JD.com shares plunge in US trading after billionaire CEO Richard Liu’s arrest on sexual misconduct claim
Trading of JD.com’s American depository receipts resumed Tuesday after the Labour Day long weekend. Liu was arrested on August 31 and released the next afternoon
JD.com’s shares plunged to a 19-month low in US trading on Tuesday as investors weighed the possible impact of billionaire founder Richard Liu Qiangdong’s weekend arrest in the United States on suspicion of criminal sexual conduct, a term that covers a range of non-consensual sexual acts.
The company’s American depository receipts fell 6 per cent to close at US$29.43 in Nasdaq trading, the lowest share price since February 2017, on what was the first day for the markets after Monday’s Labour Day public holiday.
Liu returned to JD.com’s headquarters in Beijing on Tuesday morning, days after being released from a holding cell in Minneapolis, Minnesota. He was back at work for the signing of a strategic partnership with Chinese textile manufacturer Ruyi Group.
JD.com released a group photograph showing its chairman and chief executive smiling, flanked by Qiu Yafu, chairman of Ruyi and executives from both companies.
Liu, 45, has yet to make a personal statement regarding the night of August 31, which he spent in custody in Hennepin County, Minnesota.
He was in Minneapolis to take classes at the University of Minnesota, where he was enrolled at the university’s Carlson School of Management to complete the American residency of a US-China business administration doctorate programme.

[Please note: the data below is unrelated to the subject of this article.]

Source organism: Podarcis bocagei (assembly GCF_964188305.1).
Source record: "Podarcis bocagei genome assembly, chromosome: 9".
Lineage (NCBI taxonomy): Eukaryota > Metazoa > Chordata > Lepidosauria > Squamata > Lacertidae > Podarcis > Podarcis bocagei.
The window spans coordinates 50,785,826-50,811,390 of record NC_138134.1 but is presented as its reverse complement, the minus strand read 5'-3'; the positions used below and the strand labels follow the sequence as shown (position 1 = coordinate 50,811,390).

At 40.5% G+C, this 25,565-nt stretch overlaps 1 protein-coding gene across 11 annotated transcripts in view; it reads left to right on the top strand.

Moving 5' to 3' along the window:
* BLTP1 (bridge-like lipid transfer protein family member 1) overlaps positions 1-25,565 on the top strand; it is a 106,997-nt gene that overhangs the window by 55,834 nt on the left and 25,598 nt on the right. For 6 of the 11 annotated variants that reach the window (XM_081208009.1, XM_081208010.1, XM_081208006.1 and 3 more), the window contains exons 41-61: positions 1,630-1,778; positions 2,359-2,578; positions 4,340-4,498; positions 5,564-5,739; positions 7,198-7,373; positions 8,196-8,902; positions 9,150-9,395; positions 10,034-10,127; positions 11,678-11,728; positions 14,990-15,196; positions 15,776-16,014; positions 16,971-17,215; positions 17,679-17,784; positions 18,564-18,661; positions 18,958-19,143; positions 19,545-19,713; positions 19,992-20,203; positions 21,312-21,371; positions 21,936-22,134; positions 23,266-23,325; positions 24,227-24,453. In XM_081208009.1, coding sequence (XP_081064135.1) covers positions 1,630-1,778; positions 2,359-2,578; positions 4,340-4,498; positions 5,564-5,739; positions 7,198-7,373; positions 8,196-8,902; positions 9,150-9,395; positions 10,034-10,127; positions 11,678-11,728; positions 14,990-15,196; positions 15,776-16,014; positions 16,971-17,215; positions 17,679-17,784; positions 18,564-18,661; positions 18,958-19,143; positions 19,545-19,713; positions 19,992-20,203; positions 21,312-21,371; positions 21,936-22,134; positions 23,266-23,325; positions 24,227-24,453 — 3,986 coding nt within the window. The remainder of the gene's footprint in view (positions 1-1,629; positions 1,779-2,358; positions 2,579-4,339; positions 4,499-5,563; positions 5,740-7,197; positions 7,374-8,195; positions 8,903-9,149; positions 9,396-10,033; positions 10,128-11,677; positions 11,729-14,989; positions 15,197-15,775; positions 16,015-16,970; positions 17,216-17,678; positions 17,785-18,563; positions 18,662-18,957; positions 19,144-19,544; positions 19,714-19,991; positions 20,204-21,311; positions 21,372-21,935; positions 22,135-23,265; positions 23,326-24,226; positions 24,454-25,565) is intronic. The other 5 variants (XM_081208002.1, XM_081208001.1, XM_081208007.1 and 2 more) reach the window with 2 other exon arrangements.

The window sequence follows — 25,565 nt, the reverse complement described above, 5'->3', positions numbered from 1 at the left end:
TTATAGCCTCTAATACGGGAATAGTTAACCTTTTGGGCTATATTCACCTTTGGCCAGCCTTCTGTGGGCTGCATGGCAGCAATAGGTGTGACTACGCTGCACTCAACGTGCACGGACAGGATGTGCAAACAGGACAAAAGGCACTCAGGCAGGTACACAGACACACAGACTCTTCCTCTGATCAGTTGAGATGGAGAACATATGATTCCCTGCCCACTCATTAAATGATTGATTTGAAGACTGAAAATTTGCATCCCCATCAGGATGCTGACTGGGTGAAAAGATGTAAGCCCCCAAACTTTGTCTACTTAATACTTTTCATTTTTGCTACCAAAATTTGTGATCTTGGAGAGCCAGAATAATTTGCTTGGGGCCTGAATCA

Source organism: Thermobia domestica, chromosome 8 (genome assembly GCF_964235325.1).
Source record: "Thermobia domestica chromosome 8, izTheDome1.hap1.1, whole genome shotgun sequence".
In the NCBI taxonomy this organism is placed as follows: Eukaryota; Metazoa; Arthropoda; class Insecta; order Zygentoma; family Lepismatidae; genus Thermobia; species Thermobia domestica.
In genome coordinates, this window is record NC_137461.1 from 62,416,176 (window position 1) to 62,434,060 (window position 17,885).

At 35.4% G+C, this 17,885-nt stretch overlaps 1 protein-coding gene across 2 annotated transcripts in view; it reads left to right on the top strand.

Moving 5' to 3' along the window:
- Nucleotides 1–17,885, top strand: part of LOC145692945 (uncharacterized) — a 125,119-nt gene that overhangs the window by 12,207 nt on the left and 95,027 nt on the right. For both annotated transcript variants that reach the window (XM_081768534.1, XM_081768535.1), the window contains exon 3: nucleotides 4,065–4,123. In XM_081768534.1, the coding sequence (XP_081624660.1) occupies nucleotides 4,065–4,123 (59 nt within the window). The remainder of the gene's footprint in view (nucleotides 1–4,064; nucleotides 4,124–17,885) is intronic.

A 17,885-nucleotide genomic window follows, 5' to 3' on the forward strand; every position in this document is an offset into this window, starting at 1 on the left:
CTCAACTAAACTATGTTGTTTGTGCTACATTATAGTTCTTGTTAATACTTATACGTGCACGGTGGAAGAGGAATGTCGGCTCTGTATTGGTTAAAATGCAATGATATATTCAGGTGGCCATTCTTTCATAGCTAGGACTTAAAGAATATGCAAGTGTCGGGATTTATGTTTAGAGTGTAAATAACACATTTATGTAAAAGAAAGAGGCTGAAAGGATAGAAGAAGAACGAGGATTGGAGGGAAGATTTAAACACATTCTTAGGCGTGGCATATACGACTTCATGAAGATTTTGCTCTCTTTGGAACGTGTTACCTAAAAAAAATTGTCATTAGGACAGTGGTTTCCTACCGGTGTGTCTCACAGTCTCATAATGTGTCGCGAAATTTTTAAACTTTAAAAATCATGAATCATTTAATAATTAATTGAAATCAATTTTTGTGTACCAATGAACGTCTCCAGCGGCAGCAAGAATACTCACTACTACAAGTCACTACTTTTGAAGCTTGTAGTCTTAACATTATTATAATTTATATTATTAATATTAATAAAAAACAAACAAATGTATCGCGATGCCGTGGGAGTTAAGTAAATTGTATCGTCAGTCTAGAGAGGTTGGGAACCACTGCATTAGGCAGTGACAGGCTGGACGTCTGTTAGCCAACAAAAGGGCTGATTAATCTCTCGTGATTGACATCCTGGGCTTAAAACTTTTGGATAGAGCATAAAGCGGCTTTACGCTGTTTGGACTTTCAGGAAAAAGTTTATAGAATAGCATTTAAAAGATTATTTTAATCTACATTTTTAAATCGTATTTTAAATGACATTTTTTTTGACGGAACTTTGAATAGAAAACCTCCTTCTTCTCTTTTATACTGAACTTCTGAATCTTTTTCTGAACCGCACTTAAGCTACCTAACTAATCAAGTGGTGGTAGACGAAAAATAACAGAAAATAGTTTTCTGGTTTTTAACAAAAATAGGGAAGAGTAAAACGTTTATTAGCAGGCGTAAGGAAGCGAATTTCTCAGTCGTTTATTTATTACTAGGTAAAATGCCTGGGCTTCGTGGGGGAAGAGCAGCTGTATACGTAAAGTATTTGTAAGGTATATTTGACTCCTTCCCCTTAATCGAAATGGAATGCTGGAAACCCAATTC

Back in China, Liu has some high-profile appearances scheduled in the weeks ahead.
He is listed as an attendee at the AI World 2018 conference later this month in Shanghai, alongside other corporate chieftains including Tencent Holdings chairman Pony Ma Huateng, Baidu chairman Robin Li, Xiaomi chairman Lei Jun and Alibaba Group Holding executive chairman Jack Ma Yun.
Liu is scheduled to travel to Hong Kong in November for a luxury forum, according to a company representative.
Police have not outlined specific accusations against Liu, according to lawyer Joseph Friedberg, whom JD.com confirmed as representing the billionaire.
Friedberg said that his team was awaiting details from the authorities before deciding on the next steps, and that he did not think there would be charges filed, according to media reports.
Liu and his wife, Zhang Zetian, are one of the most high-profile couples in China’s business circles. Zhang shot to fame after their marriage and is known in China “Sister Milk Tea” after a photo of her in her schooldays holding a cup of milk tea.
The couple have a young daughter and are frequently seen together in public.
Neither Liu nor Zhang have posted on their verified Weibo social media accounts since the arrest.
Zhang, who has 1.5 million followers on Weibo, has not posted since May 31. The last posting on Liu’s Weibo account was on June 19, about the company’s unmanned delivery drone, a day after its “618” shopping festival.
News of the arrest came after Liu was identified in July as the host of a 2015 party in Sydney, Australia, where a guest was found guilty of sexually assaulting a model he met at the gathering. Liu was not accused of any wrongdoing.
Tuesday’s slump extends the decline this year to 30 per cent. Liu has an estimated net worth of US$7.3 billion, according to a wealth index calculated by Bloomberg.
JD.com, an online shopping platform, posted a net loss in the quarter that ended in June that was about eight times larger than analysts expected, due to increased spending.
The company faces increased competition not just from established rivals like market leader Alibaba, which owns the South China Morning Post, but also from relative newcomers like Pinduoduo, which has gained market share by selling low-priced items through a combination of group buying and social media.
Additional reporting by Jodi Xu Klein